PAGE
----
occurrence is that the root apex will fibrose onto the sinus membrane with no subsequent problems. If the’ tooth root is infected or the patient has chronic sinusitis, the patient should be referred to an oral and maxillofacial
surgeon for removal of the root tip.If a large root fragment or the entire tooth is displaced into the maxillary sinus, it should be removed (Fig. 11-4)
The usual method is a Caldwell-Luc approach into the’ maxillary sinus in the canine fossa region and then removal of the tooth. The oral and axillofacial surgeon (to whom the patient should’ be referred) performs this procedure (see Chapter 19). Impacted maxillary third molars are occasionally displaced into the maxillary sinus (from which they are removed via a Caldwell-Luc approach) or posteriorly into the infratemporal space. During elevation of the tooth, the elevator may force the tooth posterioriy through the periosteum into the infratemporal fossa. The tooth is usuallylateral to the lateral pterygoid plate and inferior to the lateral pterygoid muscle. If good access and light are available, the surgeon should make a single cautious effort to retrieve the tooth with a hemostat. The tooth. is usually
not visible, and blind probing will result in further displacement. If the tooth is not retrieved after a single effort, the incision should be closed and the operation stopped. The patient should be informed that the tooth has been displaced and will be removed later. Antibiotics should be given to help decrease the possibility of an infection, and routine postoperative care should be provided. During the initial healing time, fibrosis occurs and stabilizes the tooth in a rather firm position. The tooth is removed 4 to 6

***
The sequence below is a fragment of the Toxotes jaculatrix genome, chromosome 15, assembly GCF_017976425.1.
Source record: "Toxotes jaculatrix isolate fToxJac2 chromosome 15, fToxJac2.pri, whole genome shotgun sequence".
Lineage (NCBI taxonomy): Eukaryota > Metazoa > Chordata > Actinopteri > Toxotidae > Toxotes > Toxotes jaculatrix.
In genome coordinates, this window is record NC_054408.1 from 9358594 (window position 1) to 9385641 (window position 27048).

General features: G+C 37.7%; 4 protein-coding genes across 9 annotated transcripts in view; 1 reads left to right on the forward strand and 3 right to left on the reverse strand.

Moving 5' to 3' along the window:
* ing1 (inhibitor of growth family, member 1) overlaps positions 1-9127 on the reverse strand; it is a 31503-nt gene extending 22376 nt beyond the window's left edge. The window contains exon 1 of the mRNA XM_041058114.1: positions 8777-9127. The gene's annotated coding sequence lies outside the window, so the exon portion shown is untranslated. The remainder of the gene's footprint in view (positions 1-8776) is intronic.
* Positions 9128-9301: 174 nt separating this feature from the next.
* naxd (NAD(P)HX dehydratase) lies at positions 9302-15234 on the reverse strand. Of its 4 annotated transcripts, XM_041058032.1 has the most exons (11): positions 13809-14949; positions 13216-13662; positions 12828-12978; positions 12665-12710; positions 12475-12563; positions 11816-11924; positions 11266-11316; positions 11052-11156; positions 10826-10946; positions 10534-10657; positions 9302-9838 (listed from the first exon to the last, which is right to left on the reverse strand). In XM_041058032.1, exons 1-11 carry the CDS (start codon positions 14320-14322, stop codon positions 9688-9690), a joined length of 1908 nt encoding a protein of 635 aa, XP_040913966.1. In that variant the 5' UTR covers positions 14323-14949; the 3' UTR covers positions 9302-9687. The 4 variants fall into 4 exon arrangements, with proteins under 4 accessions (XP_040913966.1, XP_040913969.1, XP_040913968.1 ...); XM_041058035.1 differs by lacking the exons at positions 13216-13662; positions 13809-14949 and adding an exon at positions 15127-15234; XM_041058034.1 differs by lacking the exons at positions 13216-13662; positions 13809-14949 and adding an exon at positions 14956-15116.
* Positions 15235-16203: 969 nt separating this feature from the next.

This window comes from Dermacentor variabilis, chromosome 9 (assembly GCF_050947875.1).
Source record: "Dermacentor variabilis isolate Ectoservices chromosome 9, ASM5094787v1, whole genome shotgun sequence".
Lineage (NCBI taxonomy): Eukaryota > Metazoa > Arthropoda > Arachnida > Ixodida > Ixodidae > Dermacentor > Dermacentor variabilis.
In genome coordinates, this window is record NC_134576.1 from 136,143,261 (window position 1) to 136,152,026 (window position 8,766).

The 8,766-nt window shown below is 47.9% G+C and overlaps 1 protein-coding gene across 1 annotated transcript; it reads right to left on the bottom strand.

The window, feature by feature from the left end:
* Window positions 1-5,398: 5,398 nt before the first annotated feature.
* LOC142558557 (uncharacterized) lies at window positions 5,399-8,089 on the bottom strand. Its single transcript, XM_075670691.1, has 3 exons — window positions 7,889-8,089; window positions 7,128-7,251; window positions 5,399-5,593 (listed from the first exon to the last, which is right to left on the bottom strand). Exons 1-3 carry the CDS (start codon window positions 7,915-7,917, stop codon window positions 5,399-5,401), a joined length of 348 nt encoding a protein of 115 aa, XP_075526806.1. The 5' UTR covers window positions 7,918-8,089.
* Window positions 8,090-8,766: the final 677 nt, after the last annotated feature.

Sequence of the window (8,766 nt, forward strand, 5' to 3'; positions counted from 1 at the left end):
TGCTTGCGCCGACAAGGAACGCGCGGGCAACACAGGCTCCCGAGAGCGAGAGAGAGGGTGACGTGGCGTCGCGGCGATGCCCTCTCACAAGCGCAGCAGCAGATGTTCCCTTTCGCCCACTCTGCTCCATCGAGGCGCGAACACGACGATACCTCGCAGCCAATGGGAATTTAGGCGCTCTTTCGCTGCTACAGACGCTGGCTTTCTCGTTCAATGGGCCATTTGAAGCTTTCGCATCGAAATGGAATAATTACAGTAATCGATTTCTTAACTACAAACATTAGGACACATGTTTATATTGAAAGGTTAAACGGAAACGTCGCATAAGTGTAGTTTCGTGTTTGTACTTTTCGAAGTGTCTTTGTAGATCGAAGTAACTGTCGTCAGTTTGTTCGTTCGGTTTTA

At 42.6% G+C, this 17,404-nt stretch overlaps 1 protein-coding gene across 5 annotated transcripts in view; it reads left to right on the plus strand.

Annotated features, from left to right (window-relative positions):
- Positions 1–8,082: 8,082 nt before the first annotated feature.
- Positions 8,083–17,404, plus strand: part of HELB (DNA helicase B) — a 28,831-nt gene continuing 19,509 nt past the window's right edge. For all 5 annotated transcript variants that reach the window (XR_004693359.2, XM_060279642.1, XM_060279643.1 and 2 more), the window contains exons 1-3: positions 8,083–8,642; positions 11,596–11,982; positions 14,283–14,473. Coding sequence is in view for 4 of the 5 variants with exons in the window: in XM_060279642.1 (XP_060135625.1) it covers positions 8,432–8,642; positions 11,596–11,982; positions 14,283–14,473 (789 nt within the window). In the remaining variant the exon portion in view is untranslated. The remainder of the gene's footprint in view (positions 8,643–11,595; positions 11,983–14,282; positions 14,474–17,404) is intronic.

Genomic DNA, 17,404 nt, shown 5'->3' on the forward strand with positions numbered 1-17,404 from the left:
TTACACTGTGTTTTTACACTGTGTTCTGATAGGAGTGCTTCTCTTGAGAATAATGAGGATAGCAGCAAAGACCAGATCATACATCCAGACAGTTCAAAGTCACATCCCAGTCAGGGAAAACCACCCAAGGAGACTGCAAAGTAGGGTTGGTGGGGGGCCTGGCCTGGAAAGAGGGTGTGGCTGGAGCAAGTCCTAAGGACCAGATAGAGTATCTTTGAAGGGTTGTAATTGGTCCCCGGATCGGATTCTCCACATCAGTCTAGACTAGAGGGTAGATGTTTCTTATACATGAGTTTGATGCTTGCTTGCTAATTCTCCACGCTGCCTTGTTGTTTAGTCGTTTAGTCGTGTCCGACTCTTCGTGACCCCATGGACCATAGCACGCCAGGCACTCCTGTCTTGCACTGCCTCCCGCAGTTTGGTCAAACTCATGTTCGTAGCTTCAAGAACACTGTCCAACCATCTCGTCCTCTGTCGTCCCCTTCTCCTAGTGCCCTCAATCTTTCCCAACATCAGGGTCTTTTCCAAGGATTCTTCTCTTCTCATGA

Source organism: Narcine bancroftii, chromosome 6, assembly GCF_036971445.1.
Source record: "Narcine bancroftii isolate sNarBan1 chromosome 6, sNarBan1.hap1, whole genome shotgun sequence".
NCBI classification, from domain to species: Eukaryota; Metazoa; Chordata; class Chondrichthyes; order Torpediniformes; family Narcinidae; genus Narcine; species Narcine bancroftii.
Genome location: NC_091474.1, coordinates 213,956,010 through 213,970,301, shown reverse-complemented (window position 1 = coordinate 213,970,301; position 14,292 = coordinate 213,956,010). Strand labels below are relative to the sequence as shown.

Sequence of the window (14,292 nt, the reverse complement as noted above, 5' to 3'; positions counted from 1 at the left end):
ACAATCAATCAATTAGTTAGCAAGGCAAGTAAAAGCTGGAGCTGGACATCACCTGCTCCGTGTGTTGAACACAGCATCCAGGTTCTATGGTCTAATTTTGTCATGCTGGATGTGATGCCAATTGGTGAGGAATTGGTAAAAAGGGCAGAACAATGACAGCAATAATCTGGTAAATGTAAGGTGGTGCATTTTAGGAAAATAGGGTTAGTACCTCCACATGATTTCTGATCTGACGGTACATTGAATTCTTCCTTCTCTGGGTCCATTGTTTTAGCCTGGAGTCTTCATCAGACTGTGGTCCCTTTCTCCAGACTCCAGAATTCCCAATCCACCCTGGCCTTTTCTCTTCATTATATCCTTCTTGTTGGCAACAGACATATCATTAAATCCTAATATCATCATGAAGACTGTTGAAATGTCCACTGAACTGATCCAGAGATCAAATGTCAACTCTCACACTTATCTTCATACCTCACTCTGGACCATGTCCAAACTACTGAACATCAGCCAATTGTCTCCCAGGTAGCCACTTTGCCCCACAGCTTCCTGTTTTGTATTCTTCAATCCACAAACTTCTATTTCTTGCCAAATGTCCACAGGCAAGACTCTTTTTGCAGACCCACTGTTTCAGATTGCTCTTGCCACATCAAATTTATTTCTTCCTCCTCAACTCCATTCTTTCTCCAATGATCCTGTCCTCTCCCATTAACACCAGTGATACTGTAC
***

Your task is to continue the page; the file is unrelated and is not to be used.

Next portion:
weeks later by an oral and maxillofacial surgeon. The displaced tooth lies medial to the ramus of the mandible and may interfere with wide opening ~of the mouth. In addition, the occurrence of a late infection is possible. Although possible, it is very unlikely that the tooth will migrate after initial fibrosis has occurred. If no mandibular restriction exists, the patient may elect not to have the tooth removed. If this decision is made, the surgeon
must document that the patient understands the situation and the ‘potential complications. Fractured mandibular molar roots that are being removed
with apical pressures may be displaced through the lingual cortical plate and into the submandtbularras, cial space. The lingual cortical bone over the roots of the molars becomes thinner as tt progresses posteriorly.
Mandibular third molars, for example, frequently have dehiscence in the overlying lingual bone and. may be actually sitting in the submandibular space preoperatively. Even small amounts of apical pressure result in displacement of the root into that ‘Space. .Prevention of displacement
into the submandibular space is primarily achieved by avoiding all apical pressures when removing the mandibular roots. Pennant-shaped elevators, such as the Cryer, are used to elevate the broken tooth root. If the root disappears during the root removal, the dentist should make a single